2014 30.5% 15.6% 27.6% 10.4% 15.8%
2013 37.2% 12.4% 21.2% 10.7% 17.6%
2012 39.3% 12.3% 21.3% 10.7% 16.0%
2011 42.1% 12.6% 24.1% 6.4% 14.4%
2010 37.9% 15.2% 7.2% 16.4% 21.3%
2009 55.1% 0.7% 7.1% 18.2% 18.8%
2008 65.5% 9.4% 9.8% 15.3%

 

I’ve heard a lot about his curveball lately, and it does LOOK GOOD, but he’s only thrown it 7.4% of the time in his last four starts, which is much lower than his career average. What’s notable to me is how his changeup (CH%) has replaced many fastballs (FA%), having thrown almost as many changeups as heaters. I think this is one key to his recent success, aside from location being number one. Delving further into his fastball selection, although that percentage is way down, he’s relying on the two-seamer (FT%) more than he ever has, comprising roughly 2 out of 3 fastballs over his last four starts. Historically, he’s used that pitch for less than half of his fastballs, going with the four-seamer the majority of the time, which is a higher-velocity pitch. The two-seamer has more movement than the four-seamer, indicating that he’s sacrificing a bit of velocity for movement, which is only adding to the reduction in BABIP. The variance of his pitch selection is also the lowest its ever been, by far, and this may keep the batters guessing a little bit more with a more even distribution of pitches.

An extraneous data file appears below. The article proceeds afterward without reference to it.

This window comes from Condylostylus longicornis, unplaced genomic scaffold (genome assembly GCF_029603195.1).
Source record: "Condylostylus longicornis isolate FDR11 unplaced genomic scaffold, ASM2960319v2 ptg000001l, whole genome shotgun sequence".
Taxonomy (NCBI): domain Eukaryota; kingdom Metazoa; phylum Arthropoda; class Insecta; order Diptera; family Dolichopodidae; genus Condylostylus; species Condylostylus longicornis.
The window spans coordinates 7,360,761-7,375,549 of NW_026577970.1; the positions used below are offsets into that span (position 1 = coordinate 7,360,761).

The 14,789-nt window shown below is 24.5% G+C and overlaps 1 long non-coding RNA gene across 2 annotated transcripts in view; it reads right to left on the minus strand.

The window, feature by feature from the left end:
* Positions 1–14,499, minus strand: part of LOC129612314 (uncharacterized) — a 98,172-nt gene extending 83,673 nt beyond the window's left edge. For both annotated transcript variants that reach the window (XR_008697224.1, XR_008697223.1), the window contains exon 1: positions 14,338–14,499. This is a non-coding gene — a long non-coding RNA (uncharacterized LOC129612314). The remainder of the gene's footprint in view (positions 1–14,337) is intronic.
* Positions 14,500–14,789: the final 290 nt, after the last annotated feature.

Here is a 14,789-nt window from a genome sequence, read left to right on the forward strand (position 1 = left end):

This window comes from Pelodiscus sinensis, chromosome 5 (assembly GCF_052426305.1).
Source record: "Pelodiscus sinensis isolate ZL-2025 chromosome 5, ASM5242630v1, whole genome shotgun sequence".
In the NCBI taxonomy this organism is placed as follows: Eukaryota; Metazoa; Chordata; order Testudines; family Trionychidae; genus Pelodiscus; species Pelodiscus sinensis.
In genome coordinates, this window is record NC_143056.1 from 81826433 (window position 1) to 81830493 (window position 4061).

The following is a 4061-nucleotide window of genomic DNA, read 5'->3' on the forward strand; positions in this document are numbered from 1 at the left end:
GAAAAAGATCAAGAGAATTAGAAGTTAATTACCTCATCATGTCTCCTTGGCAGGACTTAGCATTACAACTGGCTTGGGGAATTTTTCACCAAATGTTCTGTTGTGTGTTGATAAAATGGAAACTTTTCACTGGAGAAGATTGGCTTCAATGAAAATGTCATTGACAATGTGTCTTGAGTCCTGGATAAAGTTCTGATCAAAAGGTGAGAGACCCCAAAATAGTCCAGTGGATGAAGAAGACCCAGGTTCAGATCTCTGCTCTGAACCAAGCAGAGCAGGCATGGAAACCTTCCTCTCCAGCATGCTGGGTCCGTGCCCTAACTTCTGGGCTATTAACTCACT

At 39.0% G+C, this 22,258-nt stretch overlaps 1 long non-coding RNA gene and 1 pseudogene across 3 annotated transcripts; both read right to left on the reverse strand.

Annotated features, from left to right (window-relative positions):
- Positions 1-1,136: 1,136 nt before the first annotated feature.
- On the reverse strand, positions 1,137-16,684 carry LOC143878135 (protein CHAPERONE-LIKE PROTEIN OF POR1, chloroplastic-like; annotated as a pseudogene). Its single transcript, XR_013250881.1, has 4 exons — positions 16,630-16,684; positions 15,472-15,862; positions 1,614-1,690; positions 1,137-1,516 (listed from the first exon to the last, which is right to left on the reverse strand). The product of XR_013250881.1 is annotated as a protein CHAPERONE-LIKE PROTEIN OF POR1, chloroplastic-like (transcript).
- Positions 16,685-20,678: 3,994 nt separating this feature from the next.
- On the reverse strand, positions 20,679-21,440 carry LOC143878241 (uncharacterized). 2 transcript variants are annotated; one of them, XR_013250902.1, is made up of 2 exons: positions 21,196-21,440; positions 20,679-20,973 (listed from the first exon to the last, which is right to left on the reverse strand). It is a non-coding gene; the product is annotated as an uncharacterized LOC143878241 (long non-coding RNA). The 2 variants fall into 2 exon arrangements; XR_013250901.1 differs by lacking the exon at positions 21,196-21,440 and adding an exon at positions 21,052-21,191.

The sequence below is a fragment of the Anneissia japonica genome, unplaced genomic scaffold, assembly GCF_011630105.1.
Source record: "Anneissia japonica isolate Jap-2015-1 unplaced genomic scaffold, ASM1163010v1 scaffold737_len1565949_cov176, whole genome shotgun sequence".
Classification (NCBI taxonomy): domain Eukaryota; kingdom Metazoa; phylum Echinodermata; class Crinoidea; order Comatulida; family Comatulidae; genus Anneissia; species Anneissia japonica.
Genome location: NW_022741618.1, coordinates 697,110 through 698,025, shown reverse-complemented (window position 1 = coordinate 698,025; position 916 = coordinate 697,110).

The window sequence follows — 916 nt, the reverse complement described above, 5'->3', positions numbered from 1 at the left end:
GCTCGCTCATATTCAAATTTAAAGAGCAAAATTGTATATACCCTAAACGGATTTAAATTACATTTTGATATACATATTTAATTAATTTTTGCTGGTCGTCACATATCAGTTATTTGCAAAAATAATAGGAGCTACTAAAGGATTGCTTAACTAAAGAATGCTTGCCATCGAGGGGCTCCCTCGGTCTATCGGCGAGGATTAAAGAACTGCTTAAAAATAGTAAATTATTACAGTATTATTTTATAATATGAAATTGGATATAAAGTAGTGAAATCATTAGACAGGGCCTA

One caveat that must be pointed out. Three of these four starts were against the Padres and D’backs, both woefully underperforming offensively this year. He did have a commanding start against St. Louis, but this is a small, yet promising sample size.

Maybe Timmy finally has reinvented himself, or version 2.0 will need to be returned before the warranty expires.

Chad

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Another Post-game Autopsy: Reds vs. Giants

Here is Chad’s post-game NSFW rant as he drove home. Be prepared for F-bombs and general surliness.